Construction contracts can shield you from liability

A well-drafted contract is the cornerstone of a successful construction project.

Constructing your dreams one contract at a time

For those who are involved with multimillion-dollar construction projects, it’s common to run into events that might trigger expensive and time-consuming litigation.

Such litigation can be costly, emotionally challenging, and take what feels like an eternity to reach a resolution which none of the parties are happy with.

The stakes are even higher when parties have the funds to engage in seemingly endless litigation, which results in a life changing lawsuit that might have a permanent impact on those involved.

Whether it is a high-end new from the ground up residential estate, a high-end residential remodel, or commercial construction or renovations, it’s wise to have a well-crafted construction contract to cover all the aspects of the project to protect your interests.

Avoid Construction Disputes with a Well-Drafted Contract

If the project involves a “new from the ground up” multimillion-dollar residential estate, or a new or renovated commercial building, there is a greater range of flexibility for the parties to draft their own contract terms, in the way that they would like.

However, if the project involves renovations to an existing residence, both multimillion-dollar renovation projects and small residential tasks in excess of $500 may require the parties to meet the strict obligations in California’s home improvement contract regulations.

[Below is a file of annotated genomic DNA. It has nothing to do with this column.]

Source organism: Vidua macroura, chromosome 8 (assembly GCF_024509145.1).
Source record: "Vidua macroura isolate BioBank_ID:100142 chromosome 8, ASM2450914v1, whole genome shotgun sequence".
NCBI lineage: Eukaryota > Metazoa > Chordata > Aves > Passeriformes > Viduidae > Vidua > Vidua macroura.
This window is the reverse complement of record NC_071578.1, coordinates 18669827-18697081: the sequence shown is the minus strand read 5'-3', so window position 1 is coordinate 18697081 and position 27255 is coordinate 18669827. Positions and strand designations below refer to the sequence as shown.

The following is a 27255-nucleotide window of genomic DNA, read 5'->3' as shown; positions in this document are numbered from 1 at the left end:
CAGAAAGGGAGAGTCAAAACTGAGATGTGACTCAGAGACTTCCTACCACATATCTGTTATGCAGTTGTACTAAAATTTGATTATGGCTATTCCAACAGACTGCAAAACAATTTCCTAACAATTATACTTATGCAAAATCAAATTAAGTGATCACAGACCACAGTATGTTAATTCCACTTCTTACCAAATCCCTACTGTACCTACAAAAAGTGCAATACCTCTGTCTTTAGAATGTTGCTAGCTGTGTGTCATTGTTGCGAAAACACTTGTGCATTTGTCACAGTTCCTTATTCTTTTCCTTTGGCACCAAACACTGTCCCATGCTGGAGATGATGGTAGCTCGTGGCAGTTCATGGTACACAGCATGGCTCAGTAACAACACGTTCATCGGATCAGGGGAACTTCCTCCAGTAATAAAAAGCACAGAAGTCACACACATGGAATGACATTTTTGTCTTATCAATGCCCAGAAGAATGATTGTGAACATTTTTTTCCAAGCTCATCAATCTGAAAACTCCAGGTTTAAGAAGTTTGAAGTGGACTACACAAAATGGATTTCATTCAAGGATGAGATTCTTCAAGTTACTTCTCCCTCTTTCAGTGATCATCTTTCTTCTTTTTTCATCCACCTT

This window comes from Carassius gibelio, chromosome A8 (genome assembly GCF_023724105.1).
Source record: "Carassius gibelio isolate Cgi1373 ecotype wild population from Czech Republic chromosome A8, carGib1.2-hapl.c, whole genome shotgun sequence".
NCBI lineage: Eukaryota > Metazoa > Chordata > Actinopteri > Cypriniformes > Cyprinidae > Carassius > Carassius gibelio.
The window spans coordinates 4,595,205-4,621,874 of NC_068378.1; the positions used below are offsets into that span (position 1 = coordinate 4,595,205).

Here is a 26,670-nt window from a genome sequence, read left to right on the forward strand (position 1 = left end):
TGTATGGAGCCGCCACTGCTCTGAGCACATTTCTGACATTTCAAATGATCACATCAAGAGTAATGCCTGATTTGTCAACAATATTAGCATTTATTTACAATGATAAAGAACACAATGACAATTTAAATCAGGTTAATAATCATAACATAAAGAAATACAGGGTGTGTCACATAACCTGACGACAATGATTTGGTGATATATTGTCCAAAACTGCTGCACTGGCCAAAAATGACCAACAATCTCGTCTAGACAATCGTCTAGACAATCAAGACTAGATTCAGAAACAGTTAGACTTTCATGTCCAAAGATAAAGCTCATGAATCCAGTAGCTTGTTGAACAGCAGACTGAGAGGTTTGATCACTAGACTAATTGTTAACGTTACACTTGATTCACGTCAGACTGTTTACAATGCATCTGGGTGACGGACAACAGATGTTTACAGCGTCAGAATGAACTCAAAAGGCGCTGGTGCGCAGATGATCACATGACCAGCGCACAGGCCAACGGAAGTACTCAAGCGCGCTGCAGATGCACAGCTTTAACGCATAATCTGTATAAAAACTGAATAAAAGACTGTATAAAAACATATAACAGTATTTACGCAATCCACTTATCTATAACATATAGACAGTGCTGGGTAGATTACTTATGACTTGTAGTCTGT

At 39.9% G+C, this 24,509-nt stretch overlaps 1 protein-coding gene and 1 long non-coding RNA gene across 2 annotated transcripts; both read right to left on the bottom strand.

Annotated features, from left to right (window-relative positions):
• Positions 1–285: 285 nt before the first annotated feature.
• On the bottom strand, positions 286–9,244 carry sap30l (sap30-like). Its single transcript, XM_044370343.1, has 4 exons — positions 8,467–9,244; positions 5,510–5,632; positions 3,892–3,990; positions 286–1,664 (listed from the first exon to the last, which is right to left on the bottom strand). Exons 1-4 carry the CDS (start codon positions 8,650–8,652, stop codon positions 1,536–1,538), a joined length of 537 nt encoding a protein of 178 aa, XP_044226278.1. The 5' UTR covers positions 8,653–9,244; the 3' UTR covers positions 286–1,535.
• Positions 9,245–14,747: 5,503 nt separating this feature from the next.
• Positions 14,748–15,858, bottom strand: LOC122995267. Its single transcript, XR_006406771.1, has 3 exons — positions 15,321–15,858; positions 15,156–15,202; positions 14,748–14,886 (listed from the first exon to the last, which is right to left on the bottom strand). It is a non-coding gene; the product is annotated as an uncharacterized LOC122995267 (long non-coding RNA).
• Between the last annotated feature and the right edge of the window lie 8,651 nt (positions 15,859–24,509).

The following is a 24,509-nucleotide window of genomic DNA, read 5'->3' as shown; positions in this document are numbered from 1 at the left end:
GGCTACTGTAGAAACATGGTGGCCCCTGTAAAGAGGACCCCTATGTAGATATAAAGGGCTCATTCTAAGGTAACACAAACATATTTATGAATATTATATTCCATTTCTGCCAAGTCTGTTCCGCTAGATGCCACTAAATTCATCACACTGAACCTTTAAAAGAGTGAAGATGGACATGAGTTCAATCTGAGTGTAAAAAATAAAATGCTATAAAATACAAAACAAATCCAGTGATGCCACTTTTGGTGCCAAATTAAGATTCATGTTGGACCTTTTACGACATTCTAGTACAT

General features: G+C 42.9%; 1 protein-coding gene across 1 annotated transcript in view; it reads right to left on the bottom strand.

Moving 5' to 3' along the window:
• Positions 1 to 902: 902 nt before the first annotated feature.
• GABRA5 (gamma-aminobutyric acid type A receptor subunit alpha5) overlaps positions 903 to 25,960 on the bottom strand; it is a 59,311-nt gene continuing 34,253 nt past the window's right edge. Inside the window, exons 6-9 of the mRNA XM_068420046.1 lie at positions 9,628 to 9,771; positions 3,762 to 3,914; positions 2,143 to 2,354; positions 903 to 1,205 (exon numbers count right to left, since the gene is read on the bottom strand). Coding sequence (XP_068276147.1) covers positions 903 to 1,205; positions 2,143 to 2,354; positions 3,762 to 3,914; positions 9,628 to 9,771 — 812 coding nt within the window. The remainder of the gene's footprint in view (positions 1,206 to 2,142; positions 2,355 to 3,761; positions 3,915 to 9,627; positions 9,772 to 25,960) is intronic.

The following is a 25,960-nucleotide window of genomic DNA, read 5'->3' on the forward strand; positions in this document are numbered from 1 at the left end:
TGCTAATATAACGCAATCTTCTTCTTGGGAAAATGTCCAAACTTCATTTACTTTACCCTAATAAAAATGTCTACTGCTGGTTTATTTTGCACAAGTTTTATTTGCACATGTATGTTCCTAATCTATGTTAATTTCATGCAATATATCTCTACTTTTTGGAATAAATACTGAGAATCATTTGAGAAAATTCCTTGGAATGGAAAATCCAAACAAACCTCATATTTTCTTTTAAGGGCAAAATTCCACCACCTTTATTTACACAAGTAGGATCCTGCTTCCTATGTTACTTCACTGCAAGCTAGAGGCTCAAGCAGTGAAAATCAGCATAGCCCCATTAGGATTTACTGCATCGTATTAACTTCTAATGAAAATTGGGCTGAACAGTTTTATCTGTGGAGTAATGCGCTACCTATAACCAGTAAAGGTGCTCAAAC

There are requirements for the use of specific terminology for home improvement contracts, some of which can be customized and some cannot, making it extremely important for homeowners and contractors to utilize a contract that adheres to these regulations.

Contracts to Protect Your Construction Business

Protect your business. Get a skilled attorney who can help with the many facets for the construction project, including:
  • Prime Contracts (contracts entered into between an owner and contractor)
  • Subcontract Agreements (contracts entered into between general contractors and their subcontractors)
  • Purchase Orders (contracts with materials suppliers who are not expected to perform work)
  • Apportioning liability between the parties to the contract, for different events which can occur before, during or after completion of construction.
  • Confirming how cost escalations are handled whether caused by supply chain issues or other factors.
  • Determining how changes in the scope or nature of the work will be confirmed, and the impact of those changes on both the cost and time needed for completion of the work.
  • Verifying the amount and process for handling contractor retention and progress payments.
  • Confirming who has responsibility for both construction design and construction permits.
  • Providing the procedures for resolving any disputes, whether those include an “initial decision maker,” litigation in the courts, binding contractual arbitration, or California’s statutory “judicial reference” system.